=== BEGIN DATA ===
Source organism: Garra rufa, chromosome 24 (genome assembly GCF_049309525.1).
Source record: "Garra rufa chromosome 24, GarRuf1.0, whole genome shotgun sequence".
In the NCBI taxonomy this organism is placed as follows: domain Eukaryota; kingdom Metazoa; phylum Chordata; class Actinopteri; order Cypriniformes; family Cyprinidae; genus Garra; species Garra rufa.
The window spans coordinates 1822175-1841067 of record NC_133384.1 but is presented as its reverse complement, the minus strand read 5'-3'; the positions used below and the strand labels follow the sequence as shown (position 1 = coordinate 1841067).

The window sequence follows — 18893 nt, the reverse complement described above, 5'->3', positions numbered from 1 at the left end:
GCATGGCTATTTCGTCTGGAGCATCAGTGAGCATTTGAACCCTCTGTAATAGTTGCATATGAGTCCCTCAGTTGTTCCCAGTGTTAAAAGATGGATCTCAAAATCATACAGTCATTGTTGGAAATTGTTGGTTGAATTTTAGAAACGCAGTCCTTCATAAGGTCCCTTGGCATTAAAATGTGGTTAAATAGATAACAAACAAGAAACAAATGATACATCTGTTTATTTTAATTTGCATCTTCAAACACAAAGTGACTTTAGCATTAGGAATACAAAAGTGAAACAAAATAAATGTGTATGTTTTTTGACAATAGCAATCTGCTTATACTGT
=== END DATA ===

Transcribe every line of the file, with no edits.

Source organism: Garra rufa, chromosome 24 (genome assembly GCF_049309525.1).
Source record: "Garra rufa chromosome 24, GarRuf1.0, whole genome shotgun sequence".
In the NCBI taxonomy this organism is placed as follows: domain Eukaryota; kingdom Metazoa; phylum Chordata; class Actinopteri; order Cypriniformes; family Cyprinidae; genus Garra; species Garra rufa.
The window spans coordinates 1822175-1841067 of record NC_133384.1 but is presented as its reverse complement, the minus strand read 5'-3'; the positions used below and the strand labels follow the sequence as shown (position 1 = coordinate 1841067).

The window sequence follows — 18893 nt, the reverse complement described above, 5'->3', positions numbered from 1 at the left end:
GCATGGCTATTTCGTCTGGAGCATCAGTGAGCATTTGAACCCTCTGTAATAGTTGCATATGAGTCCCTCAGTTGTTCCCAGTGTTAAAAGATGGATCTCAAAATCATACAGTCATTGTTGGAAATTGTTGGTTGAATTTTAGAAACGCAGTCCTTCATAAGGTCCCTTGGCATTAAAATGTGGTTAAATAGATAACAAACAAGAAACAAATGATACATCTGTTTATTTTAATTTGCATCTTCAAACACAAAGTGACTTTAGCATTAGGAATACAAAAGTGAAACAAAATAAATGTGTATGTTTTTTGACAATAGCAATCTGCTTATACTGT